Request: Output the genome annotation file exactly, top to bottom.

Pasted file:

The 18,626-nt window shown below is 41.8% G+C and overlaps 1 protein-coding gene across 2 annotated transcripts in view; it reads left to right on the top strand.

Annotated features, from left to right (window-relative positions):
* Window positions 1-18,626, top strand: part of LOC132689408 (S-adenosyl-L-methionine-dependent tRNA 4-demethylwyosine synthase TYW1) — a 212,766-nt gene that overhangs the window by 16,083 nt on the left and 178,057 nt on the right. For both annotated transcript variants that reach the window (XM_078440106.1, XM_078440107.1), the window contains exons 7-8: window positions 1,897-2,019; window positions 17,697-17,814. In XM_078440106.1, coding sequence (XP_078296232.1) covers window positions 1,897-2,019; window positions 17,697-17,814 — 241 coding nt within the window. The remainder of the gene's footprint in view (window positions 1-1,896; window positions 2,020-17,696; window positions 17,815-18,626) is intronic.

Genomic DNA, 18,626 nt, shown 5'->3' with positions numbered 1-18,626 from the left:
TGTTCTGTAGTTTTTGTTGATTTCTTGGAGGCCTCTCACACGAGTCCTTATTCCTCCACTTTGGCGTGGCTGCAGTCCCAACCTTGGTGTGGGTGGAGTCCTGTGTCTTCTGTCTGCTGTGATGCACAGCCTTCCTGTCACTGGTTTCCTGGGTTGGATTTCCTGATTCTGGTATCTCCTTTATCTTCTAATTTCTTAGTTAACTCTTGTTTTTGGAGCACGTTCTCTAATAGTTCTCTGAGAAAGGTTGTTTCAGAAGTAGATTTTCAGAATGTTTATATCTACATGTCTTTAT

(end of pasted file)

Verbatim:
The 18,626-nt window shown below is 41.8% G+C and overlaps 1 protein-coding gene across 2 annotated transcripts in view; it reads left to right on the top strand.

Annotated features, from left to right (window-relative positions):
* Window positions 1-18,626, top strand: part of LOC132689408 (S-adenosyl-L-methionine-dependent tRNA 4-demethylwyosine synthase TYW1) — a 212,766-nt gene that overhangs the window by 16,083 nt on the left and 178,057 nt on the right. For both annotated transcript variants that reach the window (XM_078440106.1, XM_078440107.1), the window contains exons 7-8: window positions 1,897-2,019; window positions 17,697-17,814. In XM_078440106.1, coding sequence (XP_078296232.1) covers window positions 1,897-2,019; window positions 17,697-17,814 — 241 coding nt within the window. The remainder of the gene's footprint in view (window positions 1-1,896; window positions 2,020-17,696; window positions 17,815-18,626) is intronic.

Genomic DNA, 18,626 nt, shown 5'->3' with positions numbered 1-18,626 from the left:
TGTTCTGTAGTTTTTGTTGATTTCTTGGAGGCCTCTCACACGAGTCCTTATTCCTCCACTTTGGCGTGGCTGCAGTCCCAACCTTGGTGTGGGTGGAGTCCTGTGTCTTCTGTCTGCTGTGATGCACAGCCTTCCTGTCACTGGTTTCCTGGGTTGGATTTCCTGATTCTGGTATCTCCTTTATCTTCTAATTTCTTAGTTAACTCTTGTTTTTGGAGCACGTTCTCTAATAGTTCTCTGAGAAAGGTTGTTTCAGAAGTAGATTTTCAGAATGTTTATATCTACATGTCTTTAT